6 Learnings from the American Telemedicine Association Annual

VeaMea (now swy|me) visited the American Telemedicine Association Annual Conference in Tampa this past week.  It was an interesting conference with thousands of participants, and hundreds of vendors.

We had some interesting conversations with people who are, or are going to be, practicing Telemedicine as well as a variety of support organizations.

Here are a few highlights:

  • Rural Healthcare Telecom Subsidies — The Universal Services Fund has $400 million in telecom subsidies to give away each year.  They have only been able to give away about 1/3rd of this amount and are eager to meet their goal.  Funds are available to rural hospitals who want to purchase telecom infrastructure. The funds equalize the rural cost (higher) with what an urban customer would pay (much lower).  All one needs is to qualify and apply.  More information is available at the USAC website


  • Windows Tablet — With all the fuss about the Apple iPadSamsung GalaxyMotorola XOOM, and other Android tablets, I have not heard/seen much about Windows-based tablets.  iTablet was showing off a 12″ ASUS Tablet running Win 7 with an Intel Core i5 processor, Integrated Camera and 2 USB ports (among other nice features).  I could start to imagine it as a new model of roving telemedicine workstation.

ASUS telehealth tablet resized 600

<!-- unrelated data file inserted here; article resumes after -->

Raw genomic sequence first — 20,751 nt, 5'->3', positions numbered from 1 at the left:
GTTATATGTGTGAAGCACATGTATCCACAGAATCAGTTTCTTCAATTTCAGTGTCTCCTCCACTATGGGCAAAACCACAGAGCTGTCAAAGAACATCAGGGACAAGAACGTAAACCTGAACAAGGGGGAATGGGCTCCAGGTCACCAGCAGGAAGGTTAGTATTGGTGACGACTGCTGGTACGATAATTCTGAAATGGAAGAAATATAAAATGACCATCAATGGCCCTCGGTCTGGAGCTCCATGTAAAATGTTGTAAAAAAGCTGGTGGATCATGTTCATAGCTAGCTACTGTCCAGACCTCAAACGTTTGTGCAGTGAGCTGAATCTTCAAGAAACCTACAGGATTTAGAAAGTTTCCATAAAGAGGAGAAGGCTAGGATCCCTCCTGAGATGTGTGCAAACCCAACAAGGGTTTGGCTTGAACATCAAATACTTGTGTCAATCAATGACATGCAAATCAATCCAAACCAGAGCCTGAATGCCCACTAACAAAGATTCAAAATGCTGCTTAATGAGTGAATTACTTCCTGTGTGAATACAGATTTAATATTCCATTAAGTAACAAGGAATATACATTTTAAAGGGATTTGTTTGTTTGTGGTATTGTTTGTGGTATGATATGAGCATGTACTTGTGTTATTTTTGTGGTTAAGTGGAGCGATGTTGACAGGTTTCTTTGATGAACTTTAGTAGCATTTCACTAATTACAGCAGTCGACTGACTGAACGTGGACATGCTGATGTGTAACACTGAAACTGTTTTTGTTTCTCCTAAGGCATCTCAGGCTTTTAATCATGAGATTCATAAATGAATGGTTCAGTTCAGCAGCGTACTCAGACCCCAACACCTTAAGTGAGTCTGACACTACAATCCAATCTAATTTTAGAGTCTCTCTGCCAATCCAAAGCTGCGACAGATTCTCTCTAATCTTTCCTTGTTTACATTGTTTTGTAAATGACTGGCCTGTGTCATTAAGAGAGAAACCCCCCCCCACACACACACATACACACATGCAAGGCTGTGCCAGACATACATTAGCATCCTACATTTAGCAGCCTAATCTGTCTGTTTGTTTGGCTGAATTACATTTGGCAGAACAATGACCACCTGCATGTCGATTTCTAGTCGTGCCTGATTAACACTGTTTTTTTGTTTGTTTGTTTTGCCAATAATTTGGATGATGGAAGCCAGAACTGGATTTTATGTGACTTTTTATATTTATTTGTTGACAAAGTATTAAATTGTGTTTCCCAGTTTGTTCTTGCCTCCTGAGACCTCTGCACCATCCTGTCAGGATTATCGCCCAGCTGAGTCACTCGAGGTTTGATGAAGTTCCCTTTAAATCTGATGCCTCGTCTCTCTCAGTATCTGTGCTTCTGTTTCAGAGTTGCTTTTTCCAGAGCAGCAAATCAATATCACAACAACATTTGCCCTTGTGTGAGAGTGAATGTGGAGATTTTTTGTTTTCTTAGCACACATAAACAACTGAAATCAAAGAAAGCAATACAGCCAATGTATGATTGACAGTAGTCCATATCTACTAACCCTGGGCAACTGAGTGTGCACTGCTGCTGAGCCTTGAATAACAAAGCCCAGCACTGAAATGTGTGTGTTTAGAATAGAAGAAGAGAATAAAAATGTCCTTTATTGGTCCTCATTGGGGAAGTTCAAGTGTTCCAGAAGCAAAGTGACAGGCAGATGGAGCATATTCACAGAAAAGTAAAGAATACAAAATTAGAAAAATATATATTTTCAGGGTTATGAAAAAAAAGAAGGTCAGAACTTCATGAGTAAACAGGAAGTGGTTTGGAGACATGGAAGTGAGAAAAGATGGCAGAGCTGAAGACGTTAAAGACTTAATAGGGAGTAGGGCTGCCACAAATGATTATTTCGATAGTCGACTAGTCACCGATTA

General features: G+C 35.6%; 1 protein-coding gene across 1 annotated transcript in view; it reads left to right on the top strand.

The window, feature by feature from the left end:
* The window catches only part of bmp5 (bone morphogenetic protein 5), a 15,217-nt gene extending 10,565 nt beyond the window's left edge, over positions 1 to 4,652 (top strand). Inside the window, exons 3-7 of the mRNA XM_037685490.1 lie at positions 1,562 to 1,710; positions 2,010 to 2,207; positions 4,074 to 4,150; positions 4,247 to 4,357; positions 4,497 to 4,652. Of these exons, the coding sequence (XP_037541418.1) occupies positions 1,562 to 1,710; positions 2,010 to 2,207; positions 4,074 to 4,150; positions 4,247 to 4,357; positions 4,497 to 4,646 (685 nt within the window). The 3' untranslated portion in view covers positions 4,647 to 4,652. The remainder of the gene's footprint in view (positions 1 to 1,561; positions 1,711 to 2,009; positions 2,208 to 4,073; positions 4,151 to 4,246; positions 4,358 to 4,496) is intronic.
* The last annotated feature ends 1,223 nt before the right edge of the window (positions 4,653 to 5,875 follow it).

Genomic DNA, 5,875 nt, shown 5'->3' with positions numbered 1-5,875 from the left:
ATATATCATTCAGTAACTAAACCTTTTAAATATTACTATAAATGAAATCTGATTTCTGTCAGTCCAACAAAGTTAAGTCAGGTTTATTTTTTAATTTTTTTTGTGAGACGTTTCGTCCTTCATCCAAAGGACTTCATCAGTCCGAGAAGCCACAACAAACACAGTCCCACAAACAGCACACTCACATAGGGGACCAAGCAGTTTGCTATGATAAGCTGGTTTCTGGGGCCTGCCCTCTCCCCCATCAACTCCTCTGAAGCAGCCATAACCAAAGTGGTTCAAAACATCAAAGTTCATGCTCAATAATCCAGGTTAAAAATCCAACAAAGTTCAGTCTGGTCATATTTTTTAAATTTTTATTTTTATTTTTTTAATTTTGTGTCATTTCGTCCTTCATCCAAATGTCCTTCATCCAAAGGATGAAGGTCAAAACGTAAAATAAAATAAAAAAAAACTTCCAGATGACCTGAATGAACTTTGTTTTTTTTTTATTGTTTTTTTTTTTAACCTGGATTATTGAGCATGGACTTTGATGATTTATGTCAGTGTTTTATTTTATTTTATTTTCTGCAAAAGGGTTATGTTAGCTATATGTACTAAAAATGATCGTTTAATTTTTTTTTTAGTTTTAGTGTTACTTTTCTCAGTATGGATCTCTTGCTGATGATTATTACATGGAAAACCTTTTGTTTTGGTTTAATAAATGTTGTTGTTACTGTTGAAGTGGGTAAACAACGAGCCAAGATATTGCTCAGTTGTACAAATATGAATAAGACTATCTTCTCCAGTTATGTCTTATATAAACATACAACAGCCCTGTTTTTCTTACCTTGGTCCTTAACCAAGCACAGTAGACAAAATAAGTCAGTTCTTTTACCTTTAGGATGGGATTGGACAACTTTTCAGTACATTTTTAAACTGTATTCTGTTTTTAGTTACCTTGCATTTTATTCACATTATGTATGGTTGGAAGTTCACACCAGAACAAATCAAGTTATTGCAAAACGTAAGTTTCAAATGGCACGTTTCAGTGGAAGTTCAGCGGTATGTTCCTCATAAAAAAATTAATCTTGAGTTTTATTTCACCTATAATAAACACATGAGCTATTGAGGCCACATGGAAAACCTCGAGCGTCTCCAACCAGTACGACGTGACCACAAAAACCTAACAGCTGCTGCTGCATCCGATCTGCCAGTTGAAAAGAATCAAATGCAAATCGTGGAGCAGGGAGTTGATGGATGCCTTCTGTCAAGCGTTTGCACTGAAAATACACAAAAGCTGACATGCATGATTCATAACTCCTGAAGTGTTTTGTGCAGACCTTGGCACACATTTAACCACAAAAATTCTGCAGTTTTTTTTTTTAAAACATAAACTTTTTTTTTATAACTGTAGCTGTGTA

• Telehealth market segments — We say telehealth, but the term is really too broad.  There are a wide variety of sub-segments like in-home monitoring, outsourced access to specialists, mobile “doctor’s office in a bus,” telecom infrastructure, regional information clearinghouses, and point solutions for physician consultations, health records, and more

best of breed telemedicine resized 600

  • Rube Goldberg or Best of Breed ? — There are a lot of solutions in place, providing care to patients.  People have cobbled together solutions from various vendors to make something that works.  An example is Medtrix; I shared a table with its President Yves Bitton who took the ooVoo video conferencing engine and wrote his own application and security structure around it so they could provide telehealth services to 4 million subscribers of the largest HMO in Israel.  Another example was a US Army application that uses a Citrix server side-by-side with a video conferencing station to create desktop sharing + video conferencing.  We talked with a variety of other service provides who wanted a stable, secure, video conferencing and collaboration platform to tie into their applications.  They recognize that the AV part is “hard” and look for solutions like VeaMea to take away their pain.


  • Uncertainty — There is still plenty of uncertainty about what is, or will be, compliant with standards and rules developed by Government agencies (HHSCMSNISTDISA, etc.) as they evolve


  • The world is watching — I met several people attending form other countries, looking to the US as the cutting edge of what is possible and trying to see how it could fit into their healthcare delivery models.

A question for other attendees, what did you learn at the conference that you found most interesting?

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